Nurse Tips: A New Twist on Ankle Injuries

454022490_f7c6a1f3a6_z1If you roll your ankle, the first thing to do is figure out whether it’s broken. If you have any problem putting weight on it, do not try. Putting weight on a broken ankle can cause further breakage and other injury. If you hear a loud snap or you can’t put weight on your foot without feeling nauseous or faint, go to the emergency room immediately.

If you can put weight on your foot, it could be a sprain or strain. You should elevate your foot on pillows so that your injury is higher than your heart. This means more than just a little cushion — you need to get it way up there to contain the swelling. Do this as much as possible for the first 48 hours and even afterward, if there is swelling.

For the first 24 hours, ice your foot for 20 minutes per hour or so. Use crushed ice in a sandwich bag or frozen peas and be sure to wrap the bag with a towel so the ice doesn’t come in contact with your skin.

Also start taking Tylenol or ibuprofen regularly as soon as possible. Relieving the pain will help you heal.

Experts also recommend compression, wrapping an ACE bandage around the ankle. If your toes get cold or it feels uncomfortable, the bandage is too tight and you should take it off and re-wrap.

If you follow these rules, the swelling should start to go down and your foot should start healing within 48 hours. If it stays the same or gets worse, go to the emergency room.

Gradually start putting weight and walking on your foot as it’s getting better, but don’t push it. Overdoing activity can make things worse, as can not moving at all. Listen to your body to determine how much activity you should be doing.

Nurse Tips: Are You Drinking Enough Water?

The Evidence is in the Bowl

WATERAs we get closer to the heat of summer, much of our thinking revolves around hydration and whether we’re getting enough fluid.

There has been a lot of confusing information about how much water each of us should drink. Sometimes it’s eight glasses a day, sometimes ten, and sometimes it’s the same number of ounces as our weight.

But the reality is that there’s no one-size-fits-all amount that everyone should drink. How much fluid you need can vary according to the temperature, your activity level, or even the time of day.

Instead of trying to figure out how much water to drink, just look down the next time you go to the bathroom. The best way to tell that you’re adequately hydrated is that your urine is straw-colored. If it’s clear, you may be drinking too much, and if it’s dark you are not drinking enough.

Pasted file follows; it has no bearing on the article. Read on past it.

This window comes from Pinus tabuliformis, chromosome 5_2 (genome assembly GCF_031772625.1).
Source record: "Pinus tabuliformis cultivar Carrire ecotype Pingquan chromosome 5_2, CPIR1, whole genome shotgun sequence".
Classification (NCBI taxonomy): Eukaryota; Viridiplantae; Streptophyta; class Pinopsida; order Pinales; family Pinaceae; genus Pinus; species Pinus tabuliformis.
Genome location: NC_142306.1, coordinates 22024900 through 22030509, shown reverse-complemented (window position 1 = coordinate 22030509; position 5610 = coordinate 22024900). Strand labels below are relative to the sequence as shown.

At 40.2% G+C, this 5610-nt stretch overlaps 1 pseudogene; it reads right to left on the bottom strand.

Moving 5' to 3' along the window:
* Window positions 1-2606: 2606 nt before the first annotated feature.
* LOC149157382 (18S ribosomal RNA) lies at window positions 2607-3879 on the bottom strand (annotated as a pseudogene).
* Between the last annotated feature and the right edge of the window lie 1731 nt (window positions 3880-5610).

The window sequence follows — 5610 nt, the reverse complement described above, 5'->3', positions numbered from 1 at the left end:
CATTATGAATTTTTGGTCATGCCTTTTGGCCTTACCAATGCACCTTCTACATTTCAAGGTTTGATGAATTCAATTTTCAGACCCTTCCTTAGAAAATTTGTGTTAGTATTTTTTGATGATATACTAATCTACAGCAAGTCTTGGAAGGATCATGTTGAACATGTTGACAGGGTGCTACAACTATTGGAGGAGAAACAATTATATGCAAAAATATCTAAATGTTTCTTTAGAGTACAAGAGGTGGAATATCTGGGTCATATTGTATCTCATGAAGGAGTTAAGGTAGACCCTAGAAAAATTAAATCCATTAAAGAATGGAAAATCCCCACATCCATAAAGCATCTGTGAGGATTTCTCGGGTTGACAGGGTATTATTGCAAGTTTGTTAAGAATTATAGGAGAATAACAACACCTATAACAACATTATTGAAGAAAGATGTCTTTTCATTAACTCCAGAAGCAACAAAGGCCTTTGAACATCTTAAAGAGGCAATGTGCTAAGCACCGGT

Either light-colored or dark-colored urine could indicate a medical problem, if it is persistent. So contact your doctor if your urine is regularly clear or very dark.

Jennifer Halloran is the Director of Operations for Everybody Needs A Nurse patient advocates.

Feature image by StephenVance via flickr

Nurse Tips: Grief and Loss

Loss is a natural part of life. Things change, people and pets pass away—this has been true since the beginning of time.

But the message we get from our culture these days is that we need to “move on,” getting over these losses and getting back to “normal,” even when normal is no longer possible. All loss requires a period of adjustment and time to grieve. When we push ourselves to move forward without going through the process, we put ourselves in danger of experiencing our neglected grief in our bodies. Weeks or months later, we may experience headaches, dizzy spells, or stomach aches—sometimes without knowing why.

When you have experienced a loss—whether it’s the loss of a career through retirement, the loss of mobility or other aspect of good health, or the loss of a loved one—be extra careful to listen to your body and give it what it needs. Eat nutritious, satisfying food, get lots of rest, get out into nature and breathe fresh air. And understand that you may feel preoccupied or out of your body.

If you have experienced the loss of a loved one, it can be very helpful to talk to others going through a similar time. We recommend that you contact a hospice in your area to find out about grief support groups (for folks in the Triangle, we recommend you contact Hospice of Wake County at

We wish you a peaceful and healthy April!

Image by Kalexanderosn via Flickr